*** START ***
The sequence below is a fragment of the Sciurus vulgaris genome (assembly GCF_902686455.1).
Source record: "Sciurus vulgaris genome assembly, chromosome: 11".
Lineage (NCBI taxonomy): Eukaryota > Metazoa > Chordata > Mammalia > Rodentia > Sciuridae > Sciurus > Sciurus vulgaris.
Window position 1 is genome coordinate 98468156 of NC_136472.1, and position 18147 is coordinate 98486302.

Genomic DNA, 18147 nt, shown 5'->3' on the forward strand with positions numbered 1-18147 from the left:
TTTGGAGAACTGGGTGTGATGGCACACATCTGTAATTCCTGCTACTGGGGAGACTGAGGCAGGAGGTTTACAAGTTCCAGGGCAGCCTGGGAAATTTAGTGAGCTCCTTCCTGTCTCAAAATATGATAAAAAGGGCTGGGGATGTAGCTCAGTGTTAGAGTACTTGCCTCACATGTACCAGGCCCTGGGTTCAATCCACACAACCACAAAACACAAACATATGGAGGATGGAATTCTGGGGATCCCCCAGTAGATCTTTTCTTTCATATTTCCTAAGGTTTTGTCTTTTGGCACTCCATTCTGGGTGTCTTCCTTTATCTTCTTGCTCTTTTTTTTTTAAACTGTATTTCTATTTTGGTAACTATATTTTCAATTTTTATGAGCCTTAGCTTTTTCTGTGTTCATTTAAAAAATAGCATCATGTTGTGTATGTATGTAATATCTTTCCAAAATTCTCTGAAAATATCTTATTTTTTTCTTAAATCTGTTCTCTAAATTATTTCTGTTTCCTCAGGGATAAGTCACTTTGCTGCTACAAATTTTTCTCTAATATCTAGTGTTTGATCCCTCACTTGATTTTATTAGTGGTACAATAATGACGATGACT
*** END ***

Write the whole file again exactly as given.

The sequence below is a fragment of the Sciurus vulgaris genome (assembly GCF_902686455.1).
Source record: "Sciurus vulgaris genome assembly, chromosome: 11".
Lineage (NCBI taxonomy): Eukaryota > Metazoa > Chordata > Mammalia > Rodentia > Sciuridae > Sciurus > Sciurus vulgaris.
Window position 1 is genome coordinate 98468156 of NC_136472.1, and position 18147 is coordinate 98486302.

Genomic DNA, 18147 nt, shown 5'->3' on the forward strand with positions numbered 1-18147 from the left:
TTTGGAGAACTGGGTGTGATGGCACACATCTGTAATTCCTGCTACTGGGGAGACTGAGGCAGGAGGTTTACAAGTTCCAGGGCAGCCTGGGAAATTTAGTGAGCTCCTTCCTGTCTCAAAATATGATAAAAAGGGCTGGGGATGTAGCTCAGTGTTAGAGTACTTGCCTCACATGTACCAGGCCCTGGGTTCAATCCACACAACCACAAAACACAAACATATGGAGGATGGAATTCTGGGGATCCCCCAGTAGATCTTTTCTTTCATATTTCCTAAGGTTTTGTCTTTTGGCACTCCATTCTGGGTGTCTTCCTTTATCTTCTTGCTCTTTTTTTTTTAAACTGTATTTCTATTTTGGTAACTATATTTTCAATTTTTATGAGCCTTAGCTTTTTCTGTGTTCATTTAAAAAATAGCATCATGTTGTGTATGTATGTAATATCTTTCCAAAATTCTCTGAAAATATCTTATTTTTTTCTTAAATCTGTTCTCTAAATTATTTCTGTTTCCTCAGGGATAAGTCACTTTGCTGCTACAAATTTTTCTCTAATATCTAGTGTTTGATCCCTCACTTGATTTTATTAGTGGTACAATAATGACGATGACT